EUR/USD Daily Technical Analysis for November 23, 2017

David Becker

The EUR/USD gained traction following a softer than expected Durable goods orders report released by the U.S. Commerce Department. Jobs data showed that claims dropped which briefly boosted the greenback, but momentum in on the side of the Euro.  Coeure hinted that QE would end in September of 2018, when the current bond purchase program is scheduled to end.

Technicals

The EUR/USD moved higher poised to test resistance at a downward sloping trend line at 1.1840.  Support on the currency pair is seen near the 10-day moving average at 1.1738.  Momentum is positive as the MACD (moving average convergence divergence) histogram prints in the black with an upward sloping trajectory which points to a lower exchange rate.

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Coeure hints again at end to QE in September next year.

The ECB Executive Board Member told Germany’s Handelsblatt that it is “logical” to hope bond buying ends in September 2018, when the next follow up program comes to an end. So, a further confirmation that that there won’t be another QE extensions, even if the ECB remains reluctant to commit to an end date for net-asset purchases just yet. Coeure also stressed again that rates won’t rise until well after the end of net purchases and that the link between quantitative easing and inflation could be loosened before September, with the ECB gradual changing the guidance on policy by focusing more on rates, than QE.

The EU and UK are aiming to finalize a divorce deal in the week of December 4, in the lead up to the next EU leaders’ summit, according to the FT. This tallies with recent reports that PM May is set to propose a GBP 40 bln final divorce settlement, double her previously tabled offer and thought to be in the ball park of what the EU would find acceptable, though there remain obstacles to be cleared with regard to the Irish border issue (with the Republic of Ireland resolute that there can’t be a hard border). Nevertheless, signs of a possible breakthrough have been taken as a positive in forex markets, with the pound lifting versus the dollar and euro today. Sterling remains some 15% down in trade-weighted terms from levels prevailing ahead of the vote to leave the EU in June last year.

Claims Fell More than Expected

The 13k U.S. initial claims drop to 239k in the BLS survey week reversed the 13k rise to 252k in the week of Veteran’s Day, as claims fluctuate above the 44-year low of 223k in October’s BLS survey week. Claims have given back some of October’s post-hurricane tightness, though we expect tight claims through early 2018 with rebuilding and an improved economic backdrop, alongside holiday volatility that typical begins on Veteran’s Day and extends through January’s MLK weekend. Claims are averaging 244k in November, which is above the super-lean 233k October average but below the hurricane-boosted 269k average in September, versus similar prior averages of 246k in August, and 242k in July. The 239k BLS survey week reading exceeds the 223k October figure but falls short of the hurricane-lifted 260k BLS survey week reading in September. We saw prior BLS survey week readings of 232k in August and 234k in July. We expect a 260k November nonfarm payroll rise that assumes 40k in returning workers from hurricane and fire distortions.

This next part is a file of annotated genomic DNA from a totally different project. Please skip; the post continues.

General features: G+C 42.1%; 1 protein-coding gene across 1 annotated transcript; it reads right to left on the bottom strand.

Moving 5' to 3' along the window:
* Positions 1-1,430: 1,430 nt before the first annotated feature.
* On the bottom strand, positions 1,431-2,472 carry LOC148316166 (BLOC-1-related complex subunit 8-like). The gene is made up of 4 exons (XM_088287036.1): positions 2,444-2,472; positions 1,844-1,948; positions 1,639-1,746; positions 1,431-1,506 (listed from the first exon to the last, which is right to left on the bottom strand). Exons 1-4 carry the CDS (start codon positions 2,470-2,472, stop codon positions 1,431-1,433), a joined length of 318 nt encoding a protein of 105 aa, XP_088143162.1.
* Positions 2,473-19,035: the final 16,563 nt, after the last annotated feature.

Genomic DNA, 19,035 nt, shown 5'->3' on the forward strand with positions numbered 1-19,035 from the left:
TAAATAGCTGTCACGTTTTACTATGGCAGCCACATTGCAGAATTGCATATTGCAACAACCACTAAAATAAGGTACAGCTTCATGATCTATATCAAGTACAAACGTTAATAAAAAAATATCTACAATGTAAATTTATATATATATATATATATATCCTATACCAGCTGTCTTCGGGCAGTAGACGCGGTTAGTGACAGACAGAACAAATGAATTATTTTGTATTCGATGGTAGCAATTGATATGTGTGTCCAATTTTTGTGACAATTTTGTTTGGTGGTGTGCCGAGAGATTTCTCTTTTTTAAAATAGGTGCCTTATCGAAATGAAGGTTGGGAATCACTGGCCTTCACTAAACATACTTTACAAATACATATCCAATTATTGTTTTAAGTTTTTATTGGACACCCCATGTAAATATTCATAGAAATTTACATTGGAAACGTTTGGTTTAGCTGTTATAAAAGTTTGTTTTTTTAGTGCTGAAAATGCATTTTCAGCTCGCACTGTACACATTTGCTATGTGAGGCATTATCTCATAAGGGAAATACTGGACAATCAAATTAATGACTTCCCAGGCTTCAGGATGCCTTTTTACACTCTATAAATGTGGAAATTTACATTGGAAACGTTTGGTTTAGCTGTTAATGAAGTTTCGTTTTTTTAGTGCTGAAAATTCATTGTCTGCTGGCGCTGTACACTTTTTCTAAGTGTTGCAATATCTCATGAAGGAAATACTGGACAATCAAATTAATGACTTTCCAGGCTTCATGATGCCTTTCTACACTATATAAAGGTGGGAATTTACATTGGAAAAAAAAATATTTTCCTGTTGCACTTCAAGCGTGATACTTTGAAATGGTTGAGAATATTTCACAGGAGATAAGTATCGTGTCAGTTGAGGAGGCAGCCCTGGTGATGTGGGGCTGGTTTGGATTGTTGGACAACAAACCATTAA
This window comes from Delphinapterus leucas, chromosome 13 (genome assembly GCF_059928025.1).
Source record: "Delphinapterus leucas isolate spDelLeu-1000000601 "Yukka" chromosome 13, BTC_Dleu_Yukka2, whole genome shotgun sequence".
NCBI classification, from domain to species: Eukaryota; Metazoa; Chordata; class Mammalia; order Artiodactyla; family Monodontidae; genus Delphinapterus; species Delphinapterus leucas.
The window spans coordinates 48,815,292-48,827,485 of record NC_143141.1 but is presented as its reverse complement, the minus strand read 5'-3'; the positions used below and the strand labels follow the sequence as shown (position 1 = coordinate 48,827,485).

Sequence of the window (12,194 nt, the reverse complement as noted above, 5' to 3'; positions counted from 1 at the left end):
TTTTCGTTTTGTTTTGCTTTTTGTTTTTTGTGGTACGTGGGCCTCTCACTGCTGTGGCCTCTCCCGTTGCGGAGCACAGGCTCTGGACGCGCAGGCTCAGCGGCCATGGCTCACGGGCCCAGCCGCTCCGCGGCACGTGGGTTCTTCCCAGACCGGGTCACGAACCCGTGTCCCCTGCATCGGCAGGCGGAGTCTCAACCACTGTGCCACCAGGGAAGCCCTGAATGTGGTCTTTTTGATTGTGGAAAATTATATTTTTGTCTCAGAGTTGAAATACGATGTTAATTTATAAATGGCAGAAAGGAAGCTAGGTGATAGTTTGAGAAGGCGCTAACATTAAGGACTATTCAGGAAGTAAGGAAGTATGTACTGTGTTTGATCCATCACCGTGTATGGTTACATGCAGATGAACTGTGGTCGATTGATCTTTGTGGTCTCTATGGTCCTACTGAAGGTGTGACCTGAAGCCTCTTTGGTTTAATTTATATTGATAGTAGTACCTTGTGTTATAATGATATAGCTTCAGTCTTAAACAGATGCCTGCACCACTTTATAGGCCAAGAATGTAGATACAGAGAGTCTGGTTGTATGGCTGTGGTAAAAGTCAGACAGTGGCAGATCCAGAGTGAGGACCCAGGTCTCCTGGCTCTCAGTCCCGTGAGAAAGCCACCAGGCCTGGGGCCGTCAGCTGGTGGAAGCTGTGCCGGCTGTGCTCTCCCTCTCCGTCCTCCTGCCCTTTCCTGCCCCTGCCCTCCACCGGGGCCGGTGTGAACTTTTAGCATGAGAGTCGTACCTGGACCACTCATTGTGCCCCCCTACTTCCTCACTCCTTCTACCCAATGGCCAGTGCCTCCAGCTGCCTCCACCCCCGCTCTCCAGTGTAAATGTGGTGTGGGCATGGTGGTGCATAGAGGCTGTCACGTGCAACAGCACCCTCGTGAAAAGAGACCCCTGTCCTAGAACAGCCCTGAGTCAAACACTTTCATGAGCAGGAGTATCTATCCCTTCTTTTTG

Durable Goods Order Dropped

U.S. durable goods orders dropped 1.2% in October, weaker than forecast, after climbing 2.2% in September and 2.1% in August. Orders are up 2.5% year over year. Transportation orders dropped 4.3% following the 4.4% previous gain. Excluding transportation, orders increased 0.4% following September’s 1.1% increase. This component has not been negative since April. Nondefense capital goods orders excluding aircraft slid 0.5% versus a 2.1% gain previously. Shipments edged up 0.1% versus the prior 1.0% gain (revised from 0.9%). Nondefense capital goods shipments excluding aircraft were up 0.4% from 1.2%. Inventories rose 0.1% versus 0.6%. The inventory-shipment ratio was steady at 1.68 for a third straight month.

This article was originally posted on FX Empire

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